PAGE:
NADIM II suggests PFS, OS benefits of nivolumab + chemo in resectable NSCLC

Roshini Claire Anthony
02 Nov 2022
NADIM II suggests PFS, OS benefits of nivolumab + chemo in resectable NSCLC

Adding nivolumab to paclitaxel-carboplatin chemotherapy in the neoadjuvant setting boosted progression-free survival (PFS) and overall survival (OS) in patients with resectable stage IIIA–B non-small cell lung cancer (NSCLC), according to results of the phase II NADIM II trial from Spain.

“NADIM II confirms the superiority of the neoadjuvant nivolumab + chemotherapy combination in patients with resectable stage IIIA–B NSCLC,” said Dr Mariano Provencio from the Hospital Universitario Puerta de Hierro-Majadahonda, Madrid, Spain, at WCLC 2022.

The 86 study participants had locally advanced, potentially resectable stage IIIA–IIIB NSCLC, ECOG performance status 0–1, and no EGFR/ALK alterations. They were randomized to receive three cycles of neoadjuvant nivolumab (360 mg) + paclitaxel (200 mg/m2) + carboplatin (AUC 5) Q3W (n=57; median age 63 years, 37 percent female) or paclitaxel (200 mg/m2) + carboplatin (AUC 5) Q3W (n=29; median age 62 years, 45 percent female) followed by surgery. Patients with confirmed R0 resection in the nivolumab + chemo arm received adjuvant nivolumab (480 mg Q4W) for 6 months.

The most common cancer histology was adenocarcinoma (43.9 percent [nivolumab + chemo] vs 37.9 percent [chemo alone]) and squamous cell carcinoma (36.8 percent vs 48.3 percent). Patients primarily had N2 stage disease (71.9 percent vs 55.2 percent), and tumour size was a median 43 vs 52 mm.

At a median follow-up of 26.1 months, PFS was significantly improved in patients assigned to nivolumab + chemo compared with chemo alone (median not reached vs 18.3 months; hazard ratio [HR], 0.48, 95 percent confidence interval [CI], 0.25–0.91; p=0.025), with estimated 2-year PFS rates of 66.6 percent vs 42.3 percent. [WCLC 2022, abstract 1988]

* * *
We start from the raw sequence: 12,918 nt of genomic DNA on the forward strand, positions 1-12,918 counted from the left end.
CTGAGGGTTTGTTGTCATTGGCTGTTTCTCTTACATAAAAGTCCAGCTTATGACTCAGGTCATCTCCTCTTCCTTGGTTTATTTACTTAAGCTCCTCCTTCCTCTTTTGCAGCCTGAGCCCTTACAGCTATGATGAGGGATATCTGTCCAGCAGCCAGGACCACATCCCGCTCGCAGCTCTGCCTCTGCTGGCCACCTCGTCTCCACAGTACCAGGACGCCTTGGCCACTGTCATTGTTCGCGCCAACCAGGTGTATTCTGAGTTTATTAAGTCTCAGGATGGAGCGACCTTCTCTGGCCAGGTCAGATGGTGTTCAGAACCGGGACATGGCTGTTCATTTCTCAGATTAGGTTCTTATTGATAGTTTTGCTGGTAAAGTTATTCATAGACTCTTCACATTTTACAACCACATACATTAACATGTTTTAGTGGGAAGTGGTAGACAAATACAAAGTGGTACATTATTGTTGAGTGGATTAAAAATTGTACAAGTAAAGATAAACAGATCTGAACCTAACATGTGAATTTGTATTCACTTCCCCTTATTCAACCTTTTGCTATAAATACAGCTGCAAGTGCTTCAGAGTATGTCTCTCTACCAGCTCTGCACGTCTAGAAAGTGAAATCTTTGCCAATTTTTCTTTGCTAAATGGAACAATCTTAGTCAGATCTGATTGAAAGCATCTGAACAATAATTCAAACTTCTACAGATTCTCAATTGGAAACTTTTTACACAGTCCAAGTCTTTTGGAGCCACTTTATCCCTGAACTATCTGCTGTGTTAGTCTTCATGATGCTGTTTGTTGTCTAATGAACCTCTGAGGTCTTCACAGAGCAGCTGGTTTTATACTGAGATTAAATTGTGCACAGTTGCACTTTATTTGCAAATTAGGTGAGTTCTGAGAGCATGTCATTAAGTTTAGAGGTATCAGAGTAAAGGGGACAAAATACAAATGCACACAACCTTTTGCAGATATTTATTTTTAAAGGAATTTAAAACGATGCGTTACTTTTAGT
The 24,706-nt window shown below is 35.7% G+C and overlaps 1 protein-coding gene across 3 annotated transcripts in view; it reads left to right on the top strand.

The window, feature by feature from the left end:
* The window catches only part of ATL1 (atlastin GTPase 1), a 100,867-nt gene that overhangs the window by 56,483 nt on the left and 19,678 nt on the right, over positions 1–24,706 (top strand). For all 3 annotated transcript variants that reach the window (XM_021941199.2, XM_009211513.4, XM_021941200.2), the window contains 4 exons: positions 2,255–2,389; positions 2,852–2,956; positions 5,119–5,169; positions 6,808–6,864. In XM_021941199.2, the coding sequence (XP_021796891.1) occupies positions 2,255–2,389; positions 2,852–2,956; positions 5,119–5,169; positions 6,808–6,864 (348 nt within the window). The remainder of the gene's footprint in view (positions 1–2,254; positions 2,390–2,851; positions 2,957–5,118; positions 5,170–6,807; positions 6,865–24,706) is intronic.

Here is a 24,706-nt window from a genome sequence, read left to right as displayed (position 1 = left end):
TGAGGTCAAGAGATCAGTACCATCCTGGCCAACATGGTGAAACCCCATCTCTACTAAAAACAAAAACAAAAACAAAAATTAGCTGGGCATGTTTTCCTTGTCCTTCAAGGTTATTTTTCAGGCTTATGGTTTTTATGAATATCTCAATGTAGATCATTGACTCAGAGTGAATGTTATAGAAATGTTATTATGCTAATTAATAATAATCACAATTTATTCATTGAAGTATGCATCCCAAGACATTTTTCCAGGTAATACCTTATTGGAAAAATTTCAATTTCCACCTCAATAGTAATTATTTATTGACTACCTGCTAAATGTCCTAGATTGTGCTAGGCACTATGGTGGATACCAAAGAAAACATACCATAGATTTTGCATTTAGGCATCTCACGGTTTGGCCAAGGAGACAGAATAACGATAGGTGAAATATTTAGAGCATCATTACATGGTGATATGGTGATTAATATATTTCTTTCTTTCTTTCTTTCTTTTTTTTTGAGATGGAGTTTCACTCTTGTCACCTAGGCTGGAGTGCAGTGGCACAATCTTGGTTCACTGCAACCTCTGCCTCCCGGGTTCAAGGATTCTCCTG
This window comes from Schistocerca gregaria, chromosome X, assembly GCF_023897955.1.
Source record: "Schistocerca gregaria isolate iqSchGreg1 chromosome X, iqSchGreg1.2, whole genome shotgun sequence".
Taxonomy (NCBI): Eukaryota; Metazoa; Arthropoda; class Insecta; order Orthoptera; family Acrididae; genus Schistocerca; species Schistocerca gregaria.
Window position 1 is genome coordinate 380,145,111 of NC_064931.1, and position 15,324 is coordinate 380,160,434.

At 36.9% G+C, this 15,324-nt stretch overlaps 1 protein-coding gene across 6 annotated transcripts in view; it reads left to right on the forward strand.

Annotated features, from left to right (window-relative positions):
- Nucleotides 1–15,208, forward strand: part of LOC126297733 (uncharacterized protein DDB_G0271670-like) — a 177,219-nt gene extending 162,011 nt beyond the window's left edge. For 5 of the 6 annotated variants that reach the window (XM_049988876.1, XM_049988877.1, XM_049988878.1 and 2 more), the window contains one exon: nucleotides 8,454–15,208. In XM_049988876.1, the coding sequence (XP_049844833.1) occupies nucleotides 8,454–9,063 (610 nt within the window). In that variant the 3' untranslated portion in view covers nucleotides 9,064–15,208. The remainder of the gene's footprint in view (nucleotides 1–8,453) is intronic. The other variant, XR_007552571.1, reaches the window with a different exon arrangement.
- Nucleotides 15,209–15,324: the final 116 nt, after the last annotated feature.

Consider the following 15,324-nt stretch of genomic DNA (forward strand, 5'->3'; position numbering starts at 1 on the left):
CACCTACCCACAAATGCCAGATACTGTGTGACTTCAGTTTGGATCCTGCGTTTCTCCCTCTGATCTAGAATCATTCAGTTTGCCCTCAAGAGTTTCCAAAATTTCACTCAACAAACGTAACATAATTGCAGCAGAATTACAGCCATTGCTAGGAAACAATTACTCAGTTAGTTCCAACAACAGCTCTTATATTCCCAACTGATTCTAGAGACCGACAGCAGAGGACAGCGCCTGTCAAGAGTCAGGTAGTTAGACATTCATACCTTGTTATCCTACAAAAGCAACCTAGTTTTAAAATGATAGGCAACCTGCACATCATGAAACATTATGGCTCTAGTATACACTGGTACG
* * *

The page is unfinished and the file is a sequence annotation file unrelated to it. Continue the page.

OS was also significantly improved with the nivolumab + chemo combination vs chemo alone (median not reached in both groups; HR, 0.40, 95 percent CI, 0.17–0.93; p=0.034), with 2-year OS rates of 84.7 percent vs 63.4 percent.

Significantly more patients in the nivolumab + chemo than chemo-alone arm had definitive surgery (93.0 percent vs 69.0 percent; odds ratio [OR], 5.96; p=0.00807), R0 (92.5 percent vs 65.0 percent; OR, 6.60; p=0.007), and downstaging of disease (69.8 percent vs 40.0 percent; OR, 3.47; p=0.04).

Previously published results showed that the rate of pathological complete response (pCR) was also significantly improved with nivolumab + chemo vs chemo alone (36.2 percent vs 6.8 percent; OR, 7.88, 95 percent CI, 1.70–36.51; p=0.0068). There were no deaths or incidents of disease progression among patients who achieved pCR. [J Clin Oncol 2022;40:8501]

The combination had a tolerable safety profile with a moderate increase in grade 3–4 toxicity, said Provencio.

“Approximately 20 percent of patients with NSCLC are diagnosed with stage IIIA (N2) disease,” noted Provencio. The prognosis for this disease is poor, with a 5-year OS rate of about 36 percent. While pre-operative chemotherapy has shown OS benefits, the absolute 5-year survival improvement is only about 5 percent, he said.

“NADIM II is the first clinical trial with a neoadjuvant immunotherapy-based combination (nivolumab + chemo) for resectable stage IIIA–B NSCLC to show improved OS,” said Provencio. “[The treatment combination] did not impede the feasibility of surgery,” he added.

The applicability of the findings in the real world is yet to be ascertained, said discussant Professor Corinne Faivre-Finn from The Christie NHS Foundation Trust and University of Manchester, Manchester, UK. Areas to explore include whether there is a risk that patients would have no surgery or R1 or R2 resections following chemo-immunotherapy, as well as the patient population that would most benefit from the combination strategy and the role of biomarkers in identifying this group.


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